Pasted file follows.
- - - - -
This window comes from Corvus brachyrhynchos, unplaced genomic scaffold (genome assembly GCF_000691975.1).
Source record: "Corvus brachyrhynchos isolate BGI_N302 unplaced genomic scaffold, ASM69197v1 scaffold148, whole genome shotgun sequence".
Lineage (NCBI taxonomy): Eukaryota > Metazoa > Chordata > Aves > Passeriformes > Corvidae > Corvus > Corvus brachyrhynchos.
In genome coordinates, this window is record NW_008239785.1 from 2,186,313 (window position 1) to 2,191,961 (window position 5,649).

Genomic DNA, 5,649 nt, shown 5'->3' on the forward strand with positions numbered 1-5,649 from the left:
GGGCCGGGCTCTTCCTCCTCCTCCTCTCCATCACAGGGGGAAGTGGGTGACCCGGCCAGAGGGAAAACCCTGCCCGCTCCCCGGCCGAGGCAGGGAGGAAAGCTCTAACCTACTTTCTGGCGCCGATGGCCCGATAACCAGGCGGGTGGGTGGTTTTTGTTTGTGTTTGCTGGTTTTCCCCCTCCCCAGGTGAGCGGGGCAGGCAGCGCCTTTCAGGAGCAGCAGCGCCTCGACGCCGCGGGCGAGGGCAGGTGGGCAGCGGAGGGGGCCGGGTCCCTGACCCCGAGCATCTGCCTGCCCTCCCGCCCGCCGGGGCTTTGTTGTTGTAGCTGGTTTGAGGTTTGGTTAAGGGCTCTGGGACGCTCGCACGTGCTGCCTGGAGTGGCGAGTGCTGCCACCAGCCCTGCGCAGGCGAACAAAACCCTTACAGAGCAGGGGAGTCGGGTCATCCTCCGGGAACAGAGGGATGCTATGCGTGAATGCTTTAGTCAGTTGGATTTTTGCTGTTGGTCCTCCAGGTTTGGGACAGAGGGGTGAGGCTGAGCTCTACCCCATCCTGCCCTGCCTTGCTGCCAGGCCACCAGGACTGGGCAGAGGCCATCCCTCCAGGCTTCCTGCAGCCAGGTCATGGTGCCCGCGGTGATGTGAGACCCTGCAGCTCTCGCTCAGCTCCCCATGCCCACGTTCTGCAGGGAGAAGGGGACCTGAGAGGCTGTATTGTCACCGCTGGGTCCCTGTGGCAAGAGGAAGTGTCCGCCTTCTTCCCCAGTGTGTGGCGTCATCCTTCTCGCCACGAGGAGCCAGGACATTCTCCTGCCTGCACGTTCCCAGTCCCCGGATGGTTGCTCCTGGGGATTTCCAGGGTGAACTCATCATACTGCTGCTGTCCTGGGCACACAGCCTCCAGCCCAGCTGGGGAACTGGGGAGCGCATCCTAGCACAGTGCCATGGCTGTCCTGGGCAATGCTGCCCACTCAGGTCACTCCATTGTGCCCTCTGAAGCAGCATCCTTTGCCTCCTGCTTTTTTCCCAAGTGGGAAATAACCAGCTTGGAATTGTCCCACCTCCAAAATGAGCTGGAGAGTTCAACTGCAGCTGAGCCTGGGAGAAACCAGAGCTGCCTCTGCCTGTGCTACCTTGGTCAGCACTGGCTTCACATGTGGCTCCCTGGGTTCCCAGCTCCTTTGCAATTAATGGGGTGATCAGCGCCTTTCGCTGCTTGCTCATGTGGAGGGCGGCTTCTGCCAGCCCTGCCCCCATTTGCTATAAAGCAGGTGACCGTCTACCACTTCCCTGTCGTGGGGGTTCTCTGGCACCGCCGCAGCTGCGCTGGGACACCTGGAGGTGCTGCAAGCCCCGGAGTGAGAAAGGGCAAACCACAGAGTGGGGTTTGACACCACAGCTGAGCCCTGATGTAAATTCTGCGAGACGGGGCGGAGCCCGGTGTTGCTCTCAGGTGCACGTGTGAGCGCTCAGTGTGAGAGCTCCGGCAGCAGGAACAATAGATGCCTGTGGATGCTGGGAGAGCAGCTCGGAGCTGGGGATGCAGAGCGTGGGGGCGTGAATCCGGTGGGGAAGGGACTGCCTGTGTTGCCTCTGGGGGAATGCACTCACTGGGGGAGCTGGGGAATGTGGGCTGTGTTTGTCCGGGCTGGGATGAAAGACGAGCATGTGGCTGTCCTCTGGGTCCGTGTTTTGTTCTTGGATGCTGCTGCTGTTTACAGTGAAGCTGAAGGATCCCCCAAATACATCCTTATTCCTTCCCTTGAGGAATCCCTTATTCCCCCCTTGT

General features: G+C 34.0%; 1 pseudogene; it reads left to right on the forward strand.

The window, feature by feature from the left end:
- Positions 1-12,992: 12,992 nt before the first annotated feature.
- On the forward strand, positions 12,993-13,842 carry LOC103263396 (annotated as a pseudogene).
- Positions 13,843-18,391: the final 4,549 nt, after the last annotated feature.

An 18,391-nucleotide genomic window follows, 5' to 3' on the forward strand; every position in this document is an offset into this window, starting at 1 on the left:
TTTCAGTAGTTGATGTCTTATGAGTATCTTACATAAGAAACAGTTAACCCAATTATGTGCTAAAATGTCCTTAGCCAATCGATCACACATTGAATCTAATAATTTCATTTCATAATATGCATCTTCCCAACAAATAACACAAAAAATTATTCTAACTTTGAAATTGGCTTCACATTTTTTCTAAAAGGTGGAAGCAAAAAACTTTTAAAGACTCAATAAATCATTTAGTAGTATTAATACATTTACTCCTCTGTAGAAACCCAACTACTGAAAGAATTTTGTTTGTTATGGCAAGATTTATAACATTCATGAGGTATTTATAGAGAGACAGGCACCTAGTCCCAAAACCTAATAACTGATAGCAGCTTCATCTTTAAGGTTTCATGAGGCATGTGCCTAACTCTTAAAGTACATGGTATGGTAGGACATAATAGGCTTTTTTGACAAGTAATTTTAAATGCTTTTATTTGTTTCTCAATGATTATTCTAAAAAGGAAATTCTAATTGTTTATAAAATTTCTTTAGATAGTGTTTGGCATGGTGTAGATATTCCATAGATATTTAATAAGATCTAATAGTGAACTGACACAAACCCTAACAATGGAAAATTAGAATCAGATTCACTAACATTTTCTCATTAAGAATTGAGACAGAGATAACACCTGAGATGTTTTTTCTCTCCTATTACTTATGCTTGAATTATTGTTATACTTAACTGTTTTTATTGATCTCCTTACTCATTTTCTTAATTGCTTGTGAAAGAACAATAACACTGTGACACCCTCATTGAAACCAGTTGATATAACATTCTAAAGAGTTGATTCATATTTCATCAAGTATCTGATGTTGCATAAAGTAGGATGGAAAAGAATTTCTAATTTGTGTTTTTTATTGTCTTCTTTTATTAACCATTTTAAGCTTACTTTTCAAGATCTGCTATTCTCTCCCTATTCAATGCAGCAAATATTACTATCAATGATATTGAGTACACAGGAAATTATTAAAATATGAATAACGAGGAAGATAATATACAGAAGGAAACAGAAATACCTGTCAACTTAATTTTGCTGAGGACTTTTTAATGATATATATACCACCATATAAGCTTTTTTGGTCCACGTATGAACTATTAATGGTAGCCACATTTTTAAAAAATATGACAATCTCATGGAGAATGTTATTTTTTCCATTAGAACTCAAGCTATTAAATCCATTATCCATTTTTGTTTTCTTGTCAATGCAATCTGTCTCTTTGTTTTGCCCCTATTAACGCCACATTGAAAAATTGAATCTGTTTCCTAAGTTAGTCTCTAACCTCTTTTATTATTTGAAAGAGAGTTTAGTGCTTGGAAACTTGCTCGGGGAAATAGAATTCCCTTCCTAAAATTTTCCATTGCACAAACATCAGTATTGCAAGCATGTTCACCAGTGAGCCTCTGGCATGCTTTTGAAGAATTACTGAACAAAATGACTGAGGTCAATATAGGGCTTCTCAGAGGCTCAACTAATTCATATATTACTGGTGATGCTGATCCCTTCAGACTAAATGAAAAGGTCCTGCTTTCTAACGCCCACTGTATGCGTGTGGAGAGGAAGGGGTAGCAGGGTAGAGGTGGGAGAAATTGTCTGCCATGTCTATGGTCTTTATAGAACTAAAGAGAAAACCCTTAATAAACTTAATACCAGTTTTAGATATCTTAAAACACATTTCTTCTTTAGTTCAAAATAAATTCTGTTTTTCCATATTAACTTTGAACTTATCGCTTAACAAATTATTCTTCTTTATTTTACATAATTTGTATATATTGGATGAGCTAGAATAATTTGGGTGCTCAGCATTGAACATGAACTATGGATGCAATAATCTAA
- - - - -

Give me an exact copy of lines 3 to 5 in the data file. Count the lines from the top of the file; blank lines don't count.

Lineage (NCBI taxonomy): Eukaryota > Metazoa > Chordata > Aves > Passeriformes > Corvidae > Corvus > Corvus brachyrhynchos.
In genome coordinates, this window is record NW_008239785.1 from 2,186,313 (window position 1) to 2,191,961 (window position 5,649).

Genomic DNA, 5,649 nt, shown 5'->3' on the forward strand with positions numbered 1-5,649 from the left: